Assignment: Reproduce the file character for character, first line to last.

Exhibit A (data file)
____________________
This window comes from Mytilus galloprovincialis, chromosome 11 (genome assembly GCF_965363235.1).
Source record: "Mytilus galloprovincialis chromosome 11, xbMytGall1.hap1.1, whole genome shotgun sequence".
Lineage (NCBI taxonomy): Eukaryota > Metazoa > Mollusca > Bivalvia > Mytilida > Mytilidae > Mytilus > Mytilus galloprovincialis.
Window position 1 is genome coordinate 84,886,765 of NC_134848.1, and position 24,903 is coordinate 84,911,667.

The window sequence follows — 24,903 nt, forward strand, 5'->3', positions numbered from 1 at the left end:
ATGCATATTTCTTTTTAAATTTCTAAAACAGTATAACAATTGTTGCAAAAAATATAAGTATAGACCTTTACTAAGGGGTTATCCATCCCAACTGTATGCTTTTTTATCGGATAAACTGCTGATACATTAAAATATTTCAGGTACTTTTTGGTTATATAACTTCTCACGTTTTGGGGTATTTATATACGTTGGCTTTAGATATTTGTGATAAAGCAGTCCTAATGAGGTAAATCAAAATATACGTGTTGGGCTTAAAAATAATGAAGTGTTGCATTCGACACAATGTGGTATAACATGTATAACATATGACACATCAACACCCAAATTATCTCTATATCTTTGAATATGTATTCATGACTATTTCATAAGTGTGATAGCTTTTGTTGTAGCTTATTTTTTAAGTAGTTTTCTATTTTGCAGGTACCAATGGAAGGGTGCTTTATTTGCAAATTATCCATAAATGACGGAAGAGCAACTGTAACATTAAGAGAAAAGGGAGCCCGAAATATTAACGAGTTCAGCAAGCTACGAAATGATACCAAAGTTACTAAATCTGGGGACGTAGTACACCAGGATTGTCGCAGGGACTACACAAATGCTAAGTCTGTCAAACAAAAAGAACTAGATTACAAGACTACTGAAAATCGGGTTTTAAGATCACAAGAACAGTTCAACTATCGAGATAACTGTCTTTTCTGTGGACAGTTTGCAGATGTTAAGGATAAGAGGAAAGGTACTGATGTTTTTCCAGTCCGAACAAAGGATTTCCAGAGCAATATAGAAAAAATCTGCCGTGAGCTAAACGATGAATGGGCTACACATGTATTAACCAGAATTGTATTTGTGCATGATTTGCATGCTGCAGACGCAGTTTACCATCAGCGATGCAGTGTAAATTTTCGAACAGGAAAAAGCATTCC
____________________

This window comes from Mytilus galloprovincialis, chromosome 11 (genome assembly GCF_965363235.1).
Source record: "Mytilus galloprovincialis chromosome 11, xbMytGall1.hap1.1, whole genome shotgun sequence".
Lineage (NCBI taxonomy): Eukaryota > Metazoa > Mollusca > Bivalvia > Mytilida > Mytilidae > Mytilus > Mytilus galloprovincialis.
Window position 1 is genome coordinate 84,886,765 of NC_134848.1, and position 24,903 is coordinate 84,911,667.

The window sequence follows — 24,903 nt, forward strand, 5'->3', positions numbered from 1 at the left end:
ATGCATATTTCTTTTTAAATTTCTAAAACAGTATAACAATTGTTGCAAAAAATATAAGTATAGACCTTTACTAAGGGGTTATCCATCCCAACTGTATGCTTTTTTATCGGATAAACTGCTGATACATTAAAATATTTCAGGTACTTTTTGGTTATATAACTTCTCACGTTTTGGGGTATTTATATACGTTGGCTTTAGATATTTGTGATAAAGCAGTCCTAATGAGGTAAATCAAAATATACGTGTTGGGCTTAAAAATAATGAAGTGTTGCATTCGACACAATGTGGTATAACATGTATAACATATGACACATCAACACCCAAATTATCTCTATATCTTTGAATATGTATTCATGACTATTTCATAAGTGTGATAGCTTTTGTTGTAGCTTATTTTTTAAGTAGTTTTCTATTTTGCAGGTACCAATGGAAGGGTGCTTTATTTGCAAATTATCCATAAATGACGGAAGAGCAACTGTAACATTAAGAGAAAAGGGAGCCCGAAATATTAACGAGTTCAGCAAGCTACGAAATGATACCAAAGTTACTAAATCTGGGGACGTAGTACACCAGGATTGTCGCAGGGACTACACAAATGCTAAGTCTGTCAAACAAAAAGAACTAGATTACAAGACTACTGAAAATCGGGTTTTAAGATCACAAGAACAGTTCAACTATCGAGATAACTGTCTTTTCTGTGGACAGTTTGCAGATGTTAAGGATAAGAGGAAAGGTACTGATGTTTTTCCAGTCCGAACAAAGGATTTCCAGAGCAATATAGAAAAAATCTGCCGTGAGCTAAACGATGAATGGGCTACACATGTATTAACCAGAATTGTATTTGTGCATGATTTGCATGCTGCAGACGCAGTTTACCATCAGCGATGCAGTGTAAATTTTCGAACAGGAAAAAGCATTCC